Workshop Guidelines

Looking to organize a special session or workshop? First, select your workshop structure:

Challenge Sessions start with one or more speakers who challenge members of the audience to question their assumptions and/or approaches.  These sessions ask attendees to reconsider everything they think they know about the session topic and/or consider different solutions and strategies.  The outcome is that attendees emerge from the session with their critical thinking faculties fully engaged and some ideas on how to better manage or improve practices dealing with the topic.

Compass Sessions ask two questions: “Where are we?” and, “Where do we want to go?”  These sessions start with a state-of-knowledge summary of a particular topic, and then asks the audience to reflect on where we should go from here.  The outcome is a range of possible directions with respect to the session topic that attendees can share with colleagues.

Collaborate and Create Sessions bring attendees together to work on or provide input into a pending project or product—it could be a plan, a set of guidelines, a survey, a story map, object lesson, etc.  This session can allow time to ‘create’ the project/plan/product and collaborate with others in that process OR at the end of the session, the organizers can give attendees the opportunity to help complete or continue working on the project/product.

Update Sessions bring attendees together to fill them in on the latest developments with regard to an project, program, or issue.  The outcome is that attendees emerge from the session fully up-to-date on the topic.

Stumped on which type of session works best for your topic or workshop idea? Don’t let these descriptions limit you! Contact us with questions at

Second, select the workshop format:

Invited Speakers. This workshop format involves oral presentations around a common theme and delivered by speakers that you invite and organize. These sessions can be structured in several different ways: for example, the invited presentations might be preceded by an overview from the session organizer and followed by a response from a discussant, formal break-out group activities, and/or a led discussion by a facilitator. The length allotted to each presentation is up to the session organizer. The proposal must include a session overview abstract that describes the session’s theme and its importance, as well as its structure (e.g., who will chair the session, how long each presentation will be, whether there will be discussants and/or a Q&A session with the audience following the presentations, etc.); Titles and speaker information for each of the oral presentations must be confirmed by March 1, 2020.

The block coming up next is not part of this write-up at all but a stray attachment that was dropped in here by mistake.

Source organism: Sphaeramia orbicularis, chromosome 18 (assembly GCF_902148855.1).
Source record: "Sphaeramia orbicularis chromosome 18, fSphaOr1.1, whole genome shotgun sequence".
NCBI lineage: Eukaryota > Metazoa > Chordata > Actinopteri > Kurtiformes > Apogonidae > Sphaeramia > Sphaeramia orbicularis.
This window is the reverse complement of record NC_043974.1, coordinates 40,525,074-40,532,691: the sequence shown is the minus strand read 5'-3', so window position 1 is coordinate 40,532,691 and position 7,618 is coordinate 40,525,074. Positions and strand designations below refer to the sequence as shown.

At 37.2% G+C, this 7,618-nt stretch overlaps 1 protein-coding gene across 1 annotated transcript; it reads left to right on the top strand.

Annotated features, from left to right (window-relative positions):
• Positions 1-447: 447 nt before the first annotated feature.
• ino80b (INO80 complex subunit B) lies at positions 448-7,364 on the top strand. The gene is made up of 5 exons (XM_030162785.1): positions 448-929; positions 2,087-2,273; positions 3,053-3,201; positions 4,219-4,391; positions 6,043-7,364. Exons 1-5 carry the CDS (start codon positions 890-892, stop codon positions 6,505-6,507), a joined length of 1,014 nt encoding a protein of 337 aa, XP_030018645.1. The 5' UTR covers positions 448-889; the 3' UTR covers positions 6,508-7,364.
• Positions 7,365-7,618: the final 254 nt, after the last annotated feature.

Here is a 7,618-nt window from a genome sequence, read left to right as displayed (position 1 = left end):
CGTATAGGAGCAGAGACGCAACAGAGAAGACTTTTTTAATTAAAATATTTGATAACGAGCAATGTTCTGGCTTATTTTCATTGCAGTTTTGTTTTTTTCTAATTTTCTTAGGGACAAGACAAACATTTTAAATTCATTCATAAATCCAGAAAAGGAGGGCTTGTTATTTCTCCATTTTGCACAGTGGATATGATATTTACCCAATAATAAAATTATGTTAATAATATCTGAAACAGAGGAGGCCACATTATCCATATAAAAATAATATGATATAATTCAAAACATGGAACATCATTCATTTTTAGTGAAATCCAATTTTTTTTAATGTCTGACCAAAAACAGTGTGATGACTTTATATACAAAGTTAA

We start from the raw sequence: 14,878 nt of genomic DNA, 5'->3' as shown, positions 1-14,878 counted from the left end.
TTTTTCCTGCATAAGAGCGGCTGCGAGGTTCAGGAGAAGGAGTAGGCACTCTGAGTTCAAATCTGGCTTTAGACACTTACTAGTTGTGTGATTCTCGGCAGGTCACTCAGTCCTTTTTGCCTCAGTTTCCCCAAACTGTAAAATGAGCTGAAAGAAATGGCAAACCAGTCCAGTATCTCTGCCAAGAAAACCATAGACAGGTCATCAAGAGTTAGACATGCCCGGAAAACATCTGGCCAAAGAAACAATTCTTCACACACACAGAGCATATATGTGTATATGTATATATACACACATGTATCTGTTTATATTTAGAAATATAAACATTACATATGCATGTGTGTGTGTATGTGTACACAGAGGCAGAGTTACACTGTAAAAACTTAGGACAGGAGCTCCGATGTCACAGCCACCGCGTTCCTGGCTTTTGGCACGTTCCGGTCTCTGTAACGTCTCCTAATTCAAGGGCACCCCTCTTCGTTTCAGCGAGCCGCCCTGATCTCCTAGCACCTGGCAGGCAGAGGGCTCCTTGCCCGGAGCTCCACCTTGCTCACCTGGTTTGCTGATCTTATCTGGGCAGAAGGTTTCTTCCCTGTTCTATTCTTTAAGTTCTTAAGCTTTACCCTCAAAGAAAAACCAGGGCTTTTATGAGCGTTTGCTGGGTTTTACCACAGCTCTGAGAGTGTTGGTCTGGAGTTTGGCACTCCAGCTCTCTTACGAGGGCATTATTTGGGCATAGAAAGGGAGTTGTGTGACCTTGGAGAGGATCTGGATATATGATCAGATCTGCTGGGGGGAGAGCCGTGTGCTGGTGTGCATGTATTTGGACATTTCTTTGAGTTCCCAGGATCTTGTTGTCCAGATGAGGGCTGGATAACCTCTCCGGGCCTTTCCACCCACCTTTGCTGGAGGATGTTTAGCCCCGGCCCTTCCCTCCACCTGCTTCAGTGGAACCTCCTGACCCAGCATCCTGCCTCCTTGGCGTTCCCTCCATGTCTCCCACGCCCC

Panel Discussion. A Panel Discussion is an audience-interactive format in which invited panelists make short, relatively informal presentations that serve as a springboard for extended discussion among panelists, between panelists, and the audience. In proposing a Panel Discussion, your abstract must indicate who will chair the session (if that person is someone other than you) and how long each panelist will speak.  Panelists must confirm attendance by March 1, 2020.

Café Conversation. A Café Conversation is an alternative meeting format that is rapidly gaining popularity.  In a Café Conversation, participants gather at round tables set around the room like a sidewalk café.  The organizers present a topic (or topics) to be discussed, and then each table of participants talks among themselves for 20 minutes, taking notes.  After 20 minutes, one person remains at the table as “host” and the others disperse to different tables.  The table host summarizes the previous conversation to the newcomers, and then a second 20-minute round of discussion takes place.  The process is repeated for a third 20-minute round, followed by full-group conversation.  The website of  World Café, a nonprofit devoted to promoting Café Conversations, has an easy-to-follow explanation of how to design one.

Guided Tour. This proposal option is mostly for local practitioners but open to anyone and would include short forays into the Bowling Green area to visit research sites, museum exhibits, community programs, and/or sustainable development projects. Be mindful that these are 1.5 hour sessions, scheduling may allow for two hours depending on proposals. We foresee this option being offered on Thursday afternoon, May 21. Destinations within walking distance or less than a 15-minute drive from WKU are recommended. Local transport for up to 36 people can be provided.

Lastly, submit your proposal!

Please read the instructions for session organizers, presenters, and authors before submission.

The George Wright Society is managing abstract/proposal submission and receipt, please follow this link: to proceed. 

The deadline for proposals is November 30, 2019.